# Thread: set theory / predicate logic math language problem

1. ## set theory / predicate logic math language problem

Hi folks!

I'm seeking help with some math in a scientific paper. I'm having trouble understanding the mathematical language used in the paper. I understand some of it, but I can't seem to find a reasonable explanation of some of the symbols and hence the meaning of the math escapes me.

I refer you to the attachments to this forum post. They are screen grabs from the paper.

In definition 1 my understanding is this:

K = set of (referents , 0 element set) PIPE append ( 0 element set, y ) to K

I understand all this except for the PIPE (vertical stroke). Some math symbol references describe this as "such as" but that doesn't seem right here. Is the pipe used to separate the equation from the append operation and that in English it means "separately"?

Points 1 and 3 in the where clauses I understand however I'm stuck on 2. The PIPE character appears again:

y = R(x1,...,xn) PIPE not K PIPE if K1 then K2

What is the meaning of the PIPE and therefore what is the meaning of where clause 2?

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In definition 4 I'm also having trouble. I understand the second part of clause 1 (ie. "if and only if the domain of g equals the union of domain of f and U") however the first part I'm lost.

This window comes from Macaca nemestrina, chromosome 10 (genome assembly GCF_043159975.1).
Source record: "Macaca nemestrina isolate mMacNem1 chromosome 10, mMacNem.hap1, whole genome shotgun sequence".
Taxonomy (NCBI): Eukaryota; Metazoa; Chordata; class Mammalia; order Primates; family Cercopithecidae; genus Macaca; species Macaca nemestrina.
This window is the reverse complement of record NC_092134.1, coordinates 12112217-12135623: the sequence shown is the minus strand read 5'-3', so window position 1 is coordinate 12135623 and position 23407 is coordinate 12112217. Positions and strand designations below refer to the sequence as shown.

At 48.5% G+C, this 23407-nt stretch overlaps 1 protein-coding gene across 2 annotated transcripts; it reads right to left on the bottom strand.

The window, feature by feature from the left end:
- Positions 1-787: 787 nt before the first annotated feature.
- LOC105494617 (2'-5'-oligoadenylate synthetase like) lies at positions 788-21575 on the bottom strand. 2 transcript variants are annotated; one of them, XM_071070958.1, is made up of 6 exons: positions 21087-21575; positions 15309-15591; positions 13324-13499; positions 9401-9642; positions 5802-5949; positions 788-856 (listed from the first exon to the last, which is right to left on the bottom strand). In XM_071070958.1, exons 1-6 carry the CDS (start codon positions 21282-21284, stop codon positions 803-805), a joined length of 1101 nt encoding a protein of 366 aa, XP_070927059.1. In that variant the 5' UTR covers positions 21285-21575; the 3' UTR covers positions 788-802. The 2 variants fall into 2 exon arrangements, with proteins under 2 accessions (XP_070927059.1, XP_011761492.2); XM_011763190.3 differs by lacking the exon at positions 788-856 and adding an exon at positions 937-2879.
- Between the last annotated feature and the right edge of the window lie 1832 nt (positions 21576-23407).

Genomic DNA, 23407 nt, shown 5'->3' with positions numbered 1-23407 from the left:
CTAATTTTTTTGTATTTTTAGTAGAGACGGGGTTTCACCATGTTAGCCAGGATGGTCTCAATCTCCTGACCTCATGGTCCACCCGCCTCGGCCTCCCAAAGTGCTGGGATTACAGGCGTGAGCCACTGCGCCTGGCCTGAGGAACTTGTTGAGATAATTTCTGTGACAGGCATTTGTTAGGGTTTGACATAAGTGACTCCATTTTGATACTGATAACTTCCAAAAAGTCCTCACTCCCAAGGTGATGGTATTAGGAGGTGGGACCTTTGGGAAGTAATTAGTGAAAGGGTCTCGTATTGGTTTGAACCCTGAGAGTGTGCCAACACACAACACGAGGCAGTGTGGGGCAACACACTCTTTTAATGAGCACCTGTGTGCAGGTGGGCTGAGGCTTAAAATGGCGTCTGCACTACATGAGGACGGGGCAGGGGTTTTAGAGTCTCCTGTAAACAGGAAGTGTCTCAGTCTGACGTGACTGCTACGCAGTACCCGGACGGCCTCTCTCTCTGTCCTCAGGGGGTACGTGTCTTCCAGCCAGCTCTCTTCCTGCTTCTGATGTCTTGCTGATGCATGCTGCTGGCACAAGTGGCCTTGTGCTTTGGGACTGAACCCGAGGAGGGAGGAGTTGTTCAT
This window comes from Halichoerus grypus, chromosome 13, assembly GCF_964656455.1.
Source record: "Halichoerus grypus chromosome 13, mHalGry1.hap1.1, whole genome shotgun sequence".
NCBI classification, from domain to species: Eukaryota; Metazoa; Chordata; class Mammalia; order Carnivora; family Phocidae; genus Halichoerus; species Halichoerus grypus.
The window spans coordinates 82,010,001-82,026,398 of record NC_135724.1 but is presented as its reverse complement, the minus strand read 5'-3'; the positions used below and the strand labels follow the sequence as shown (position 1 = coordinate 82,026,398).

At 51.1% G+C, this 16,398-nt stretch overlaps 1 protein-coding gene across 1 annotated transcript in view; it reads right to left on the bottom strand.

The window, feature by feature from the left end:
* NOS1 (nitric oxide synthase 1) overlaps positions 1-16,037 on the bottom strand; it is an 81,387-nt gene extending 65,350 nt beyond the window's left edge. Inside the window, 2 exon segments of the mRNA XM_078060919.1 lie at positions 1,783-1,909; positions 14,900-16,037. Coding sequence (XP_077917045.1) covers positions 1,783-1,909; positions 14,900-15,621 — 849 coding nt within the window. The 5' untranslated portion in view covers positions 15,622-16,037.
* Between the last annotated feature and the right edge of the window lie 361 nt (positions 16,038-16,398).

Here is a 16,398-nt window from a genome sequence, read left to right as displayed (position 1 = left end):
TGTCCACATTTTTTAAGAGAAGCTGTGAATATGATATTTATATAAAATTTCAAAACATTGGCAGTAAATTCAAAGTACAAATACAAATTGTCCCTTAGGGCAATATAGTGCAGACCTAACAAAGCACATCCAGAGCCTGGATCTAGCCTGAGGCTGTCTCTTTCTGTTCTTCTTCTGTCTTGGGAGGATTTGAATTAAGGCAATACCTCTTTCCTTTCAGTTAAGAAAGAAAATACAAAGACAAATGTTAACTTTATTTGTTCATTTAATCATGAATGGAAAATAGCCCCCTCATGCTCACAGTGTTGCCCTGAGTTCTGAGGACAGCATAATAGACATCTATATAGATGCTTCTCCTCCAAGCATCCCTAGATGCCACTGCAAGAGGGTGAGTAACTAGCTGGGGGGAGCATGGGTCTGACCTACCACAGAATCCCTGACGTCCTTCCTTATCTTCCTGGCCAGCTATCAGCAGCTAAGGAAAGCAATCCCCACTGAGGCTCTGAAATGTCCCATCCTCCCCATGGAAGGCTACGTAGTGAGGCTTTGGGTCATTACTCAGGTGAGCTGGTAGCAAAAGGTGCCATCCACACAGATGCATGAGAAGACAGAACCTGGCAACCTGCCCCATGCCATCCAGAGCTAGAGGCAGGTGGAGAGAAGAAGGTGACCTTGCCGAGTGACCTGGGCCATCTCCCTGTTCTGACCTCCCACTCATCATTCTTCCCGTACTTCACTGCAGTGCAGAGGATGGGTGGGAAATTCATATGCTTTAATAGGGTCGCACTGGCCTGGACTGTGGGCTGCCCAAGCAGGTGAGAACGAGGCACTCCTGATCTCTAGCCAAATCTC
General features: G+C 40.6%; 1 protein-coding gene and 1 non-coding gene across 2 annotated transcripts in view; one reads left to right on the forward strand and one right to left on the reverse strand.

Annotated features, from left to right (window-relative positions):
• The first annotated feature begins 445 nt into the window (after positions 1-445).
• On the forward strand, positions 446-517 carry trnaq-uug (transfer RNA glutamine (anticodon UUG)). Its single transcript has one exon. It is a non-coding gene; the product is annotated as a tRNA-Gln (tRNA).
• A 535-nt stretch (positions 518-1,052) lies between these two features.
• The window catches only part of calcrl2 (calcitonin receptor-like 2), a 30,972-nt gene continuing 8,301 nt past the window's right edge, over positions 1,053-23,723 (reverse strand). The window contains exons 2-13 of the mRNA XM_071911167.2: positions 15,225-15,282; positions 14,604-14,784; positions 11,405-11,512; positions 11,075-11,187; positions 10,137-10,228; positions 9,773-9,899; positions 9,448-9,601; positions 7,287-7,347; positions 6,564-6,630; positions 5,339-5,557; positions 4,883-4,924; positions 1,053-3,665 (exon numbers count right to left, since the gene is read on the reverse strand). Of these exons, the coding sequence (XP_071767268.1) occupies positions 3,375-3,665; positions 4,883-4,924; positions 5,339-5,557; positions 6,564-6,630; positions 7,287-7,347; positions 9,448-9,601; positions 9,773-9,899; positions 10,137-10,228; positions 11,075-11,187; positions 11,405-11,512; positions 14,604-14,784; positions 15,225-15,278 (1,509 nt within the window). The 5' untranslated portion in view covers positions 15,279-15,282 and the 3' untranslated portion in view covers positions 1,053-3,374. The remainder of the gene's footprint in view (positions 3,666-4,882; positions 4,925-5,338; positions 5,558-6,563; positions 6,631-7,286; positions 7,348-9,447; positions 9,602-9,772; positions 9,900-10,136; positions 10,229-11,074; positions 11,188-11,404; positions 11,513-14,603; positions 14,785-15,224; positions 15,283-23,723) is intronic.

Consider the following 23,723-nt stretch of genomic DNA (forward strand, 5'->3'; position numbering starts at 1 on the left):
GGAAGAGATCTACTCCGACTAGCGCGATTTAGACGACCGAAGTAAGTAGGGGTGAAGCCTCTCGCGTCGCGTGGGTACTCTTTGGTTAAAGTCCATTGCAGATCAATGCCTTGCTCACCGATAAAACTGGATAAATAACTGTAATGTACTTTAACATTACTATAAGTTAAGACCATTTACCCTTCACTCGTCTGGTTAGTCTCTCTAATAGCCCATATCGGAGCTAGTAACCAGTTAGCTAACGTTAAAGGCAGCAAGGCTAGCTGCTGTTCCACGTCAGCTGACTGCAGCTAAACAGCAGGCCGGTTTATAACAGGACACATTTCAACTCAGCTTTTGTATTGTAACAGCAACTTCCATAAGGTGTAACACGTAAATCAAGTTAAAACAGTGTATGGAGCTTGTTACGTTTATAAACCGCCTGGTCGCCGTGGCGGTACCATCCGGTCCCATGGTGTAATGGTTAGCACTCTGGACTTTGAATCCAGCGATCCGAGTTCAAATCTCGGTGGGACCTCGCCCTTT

Also there are parts of clause 2 I don't understand such as the first part and the circle in the second part.

~~~

Any help in translating this stuff into English would be much appreciated!

I'm happy read some reference material to understand this stuff but I don't even know what it's called. What kind math is this? Where can I learn more about it?

Some notes about the paper: DRS means discourse representation structure; the math in the paper contains set theory and predicate logic (both of which I am OK with).

For your interest, the paper is called "Segmented Discourse Representation Theory" and is about a computer program being able to understand natural language.

2. Definition 1 uses something like Backus–Naur Form, though BNFs usually use ::= instead of := . This means that K is either an ordered pair $\langle U,\emptyset\rangle$ or the result of the $\oplus$ operation defined in point 3. Along with K, $\gamma$ is another nonterminal symbol. I would render this grammar as follows, with $\oplus$ defined separately.

$\begin{array}{rcl}
K & ::= & \langle U,\emptyset\rangle\mid K\oplus\langle\emptyset,\gamma\rangle\\
\gamma & ::= & R(x_1,\dots,x_n)\mid\neg K\mid K\Rightarrow K
\end{array}$

Concerning Definition 4, apparently the interpretation $[\![K]\!]_M$ of K is a binary relation on functions. Also, $[\![\gamma]\!]_M$ is defined as a relation on functions. The five points of the definition correspond to five variants of K and $\gamma$ in the grammar above. The circle $\circ$ is the composition of relations.